How Trading Your Home Works
House trading has been around for a while, and it's becoming more popular due to the conditions of today's housing market. The word "trading" implies that you exchange front door keys and high-fives as your moving trucks pass each other on the road, but that's not exactly how it works. Trading does involve swapping houses, but even if both houses are valued at the same amount, there are still lenders and lawyers involved and money does change hands. The finances of trading houses are pretty much the same as if you were to buy a house. You have to qualify for a loan, come up with a down payment and have a closing, which involves selling your house and buying the other house as two separate transactions. Existing mortgages are paid off at closing, and you get a new loan for the new house. The difference with trading is that these events happen simultaneously, with both parties' closing dates scheduled for the same time. This provides assurance that you won't be stuck with two mortgages.
You don't have to use a realtor, but if you're not familiar with real estate transactions, it's probably a good idea. You can save money by using one realtor instead of two, and they may be willing to give you a deal since they didn't have to do the legwork of finding you the house.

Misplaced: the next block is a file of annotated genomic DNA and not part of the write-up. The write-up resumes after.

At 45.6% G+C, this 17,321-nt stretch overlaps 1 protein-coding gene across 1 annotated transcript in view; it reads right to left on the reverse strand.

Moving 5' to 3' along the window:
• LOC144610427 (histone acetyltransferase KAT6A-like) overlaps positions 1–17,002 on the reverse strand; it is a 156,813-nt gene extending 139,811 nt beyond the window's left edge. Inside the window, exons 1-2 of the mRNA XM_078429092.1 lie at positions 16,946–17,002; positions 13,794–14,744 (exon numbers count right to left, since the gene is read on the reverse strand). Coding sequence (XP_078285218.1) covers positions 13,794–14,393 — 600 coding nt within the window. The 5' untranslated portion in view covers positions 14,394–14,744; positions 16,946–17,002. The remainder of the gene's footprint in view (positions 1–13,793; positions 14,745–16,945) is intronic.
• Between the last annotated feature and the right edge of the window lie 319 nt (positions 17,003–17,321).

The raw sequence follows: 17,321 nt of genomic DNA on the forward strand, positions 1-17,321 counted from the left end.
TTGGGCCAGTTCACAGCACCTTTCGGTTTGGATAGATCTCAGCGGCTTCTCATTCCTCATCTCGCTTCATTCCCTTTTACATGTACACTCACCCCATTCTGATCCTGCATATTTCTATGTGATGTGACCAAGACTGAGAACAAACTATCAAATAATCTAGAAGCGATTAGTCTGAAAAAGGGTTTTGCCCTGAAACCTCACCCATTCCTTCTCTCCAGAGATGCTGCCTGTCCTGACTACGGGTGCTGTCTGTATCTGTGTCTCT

Because the housing market is cyclical with its up and down periods, builders have been trading for years during times when the market slows down. In the case of a trade, a builder would buy your house and sell you one of his or her new homes. Each builder has a different set of terms, but typically to qualify, you need to be looking to upgrade to your new home.
Technology has helped to bring house trading into the forefront, and Web sites like goswap.org and onlinehousetrading.com have become real estate matchmakers for motivated sellers.